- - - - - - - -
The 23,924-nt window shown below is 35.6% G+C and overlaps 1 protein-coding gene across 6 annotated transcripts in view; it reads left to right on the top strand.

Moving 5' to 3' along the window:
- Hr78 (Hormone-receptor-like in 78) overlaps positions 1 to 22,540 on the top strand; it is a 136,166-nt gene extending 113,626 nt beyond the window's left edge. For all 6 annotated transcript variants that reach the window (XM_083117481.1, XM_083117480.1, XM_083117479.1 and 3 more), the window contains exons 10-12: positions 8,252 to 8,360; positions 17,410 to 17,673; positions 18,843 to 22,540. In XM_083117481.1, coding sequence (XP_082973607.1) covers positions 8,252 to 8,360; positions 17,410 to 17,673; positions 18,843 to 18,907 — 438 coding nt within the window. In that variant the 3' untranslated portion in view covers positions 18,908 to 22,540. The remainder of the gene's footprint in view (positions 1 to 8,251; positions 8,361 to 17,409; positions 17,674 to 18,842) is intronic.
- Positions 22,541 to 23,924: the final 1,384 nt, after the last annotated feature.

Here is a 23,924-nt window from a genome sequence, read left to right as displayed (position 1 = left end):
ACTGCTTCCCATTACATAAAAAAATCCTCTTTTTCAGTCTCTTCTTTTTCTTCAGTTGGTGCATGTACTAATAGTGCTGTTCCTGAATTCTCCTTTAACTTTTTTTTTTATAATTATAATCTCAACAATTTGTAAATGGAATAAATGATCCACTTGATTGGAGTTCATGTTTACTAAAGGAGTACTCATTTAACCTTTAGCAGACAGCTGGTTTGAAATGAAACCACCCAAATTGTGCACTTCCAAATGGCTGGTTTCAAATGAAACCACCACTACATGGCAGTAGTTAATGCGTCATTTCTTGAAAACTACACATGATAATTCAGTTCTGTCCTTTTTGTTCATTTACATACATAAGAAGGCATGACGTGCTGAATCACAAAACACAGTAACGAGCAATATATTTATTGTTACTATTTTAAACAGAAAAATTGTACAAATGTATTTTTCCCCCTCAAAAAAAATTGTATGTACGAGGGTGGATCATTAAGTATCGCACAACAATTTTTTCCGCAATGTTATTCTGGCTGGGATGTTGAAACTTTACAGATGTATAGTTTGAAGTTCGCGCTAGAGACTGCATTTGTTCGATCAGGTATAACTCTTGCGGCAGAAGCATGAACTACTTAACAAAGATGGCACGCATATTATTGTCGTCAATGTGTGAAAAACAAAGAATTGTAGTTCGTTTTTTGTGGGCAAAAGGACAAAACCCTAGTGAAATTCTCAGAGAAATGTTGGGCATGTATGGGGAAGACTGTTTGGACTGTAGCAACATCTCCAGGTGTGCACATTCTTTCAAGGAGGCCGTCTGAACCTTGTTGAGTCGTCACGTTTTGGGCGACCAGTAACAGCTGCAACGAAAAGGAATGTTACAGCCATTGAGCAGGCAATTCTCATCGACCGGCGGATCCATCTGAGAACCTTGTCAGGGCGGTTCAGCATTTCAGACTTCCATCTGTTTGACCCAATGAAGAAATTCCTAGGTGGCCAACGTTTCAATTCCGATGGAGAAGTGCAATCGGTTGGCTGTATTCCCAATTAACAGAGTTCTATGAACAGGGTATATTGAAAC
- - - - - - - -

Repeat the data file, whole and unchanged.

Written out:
The 23,924-nt window shown below is 35.6% G+C and overlaps 1 protein-coding gene across 6 annotated transcripts in view; it reads left to right on the top strand.

Moving 5' to 3' along the window:
- Hr78 (Hormone-receptor-like in 78) overlaps positions 1 to 22,540 on the top strand; it is a 136,166-nt gene extending 113,626 nt beyond the window's left edge. For all 6 annotated transcript variants that reach the window (XM_083117481.1, XM_083117480.1, XM_083117479.1 and 3 more), the window contains exons 10-12: positions 8,252 to 8,360; positions 17,410 to 17,673; positions 18,843 to 22,540. In XM_083117481.1, coding sequence (XP_082973607.1) covers positions 8,252 to 8,360; positions 17,410 to 17,673; positions 18,843 to 18,907 — 438 coding nt within the window. In that variant the 3' untranslated portion in view covers positions 18,908 to 22,540. The remainder of the gene's footprint in view (positions 1 to 8,251; positions 8,361 to 17,409; positions 17,674 to 18,842) is intronic.
- Positions 22,541 to 23,924: the final 1,384 nt, after the last annotated feature.

Here is a 23,924-nt window from a genome sequence, read left to right as displayed (position 1 = left end):
ACTGCTTCCCATTACATAAAAAAATCCTCTTTTTCAGTCTCTTCTTTTTCTTCAGTTGGTGCATGTACTAATAGTGCTGTTCCTGAATTCTCCTTTAACTTTTTTTTTTATAATTATAATCTCAACAATTTGTAAATGGAATAAATGATCCACTTGATTGGAGTTCATGTTTACTAAAGGAGTACTCATTTAACCTTTAGCAGACAGCTGGTTTGAAATGAAACCACCCAAATTGTGCACTTCCAAATGGCTGGTTTCAAATGAAACCACCACTACATGGCAGTAGTTAATGCGTCATTTCTTGAAAACTACACATGATAATTCAGTTCTGTCCTTTTTGTTCATTTACATACATAAGAAGGCATGACGTGCTGAATCACAAAACACAGTAACGAGCAATATATTTATTGTTACTATTTTAAACAGAAAAATTGTACAAATGTATTTTTCCCCCTCAAAAAAAATTGTATGTACGAGGGTGGATCATTAAGTATCGCACAACAATTTTTTCCGCAATGTTATTCTGGCTGGGATGTTGAAACTTTACAGATGTATAGTTTGAAGTTCGCGCTAGAGACTGCATTTGTTCGATCAGGTATAACTCTTGCGGCAGAAGCATGAACTACTTAACAAAGATGGCACGCATATTATTGTCGTCAATGTGTGAAAAACAAAGAATTGTAGTTCGTTTTTTGTGGGCAAAAGGACAAAACCCTAGTGAAATTCTCAGAGAAATGTTGGGCATGTATGGGGAAGACTGTTTGGACTGTAGCAACATCTCCAGGTGTGCACATTCTTTCAAGGAGGCCGTCTGAACCTTGTTGAGTCGTCACGTTTTGGGCGACCAGTAACAGCTGCAACGAAAAGGAATGTTACAGCCATTGAGCAGGCAATTCTCATCGACCGGCGGATCCATCTGAGAACCTTGTCAGGGCGGTTCAGCATTTCAGACTTCCATCTGTTTGACCCAATGAAGAAATTCCTAGGTGGCCAACGTTTCAATTCCGATGGAGAAGTGCAATCGGTTGGCTGTATTCCCAATTAACAGAGTTCTATGAACAGGGTATATTGAAAC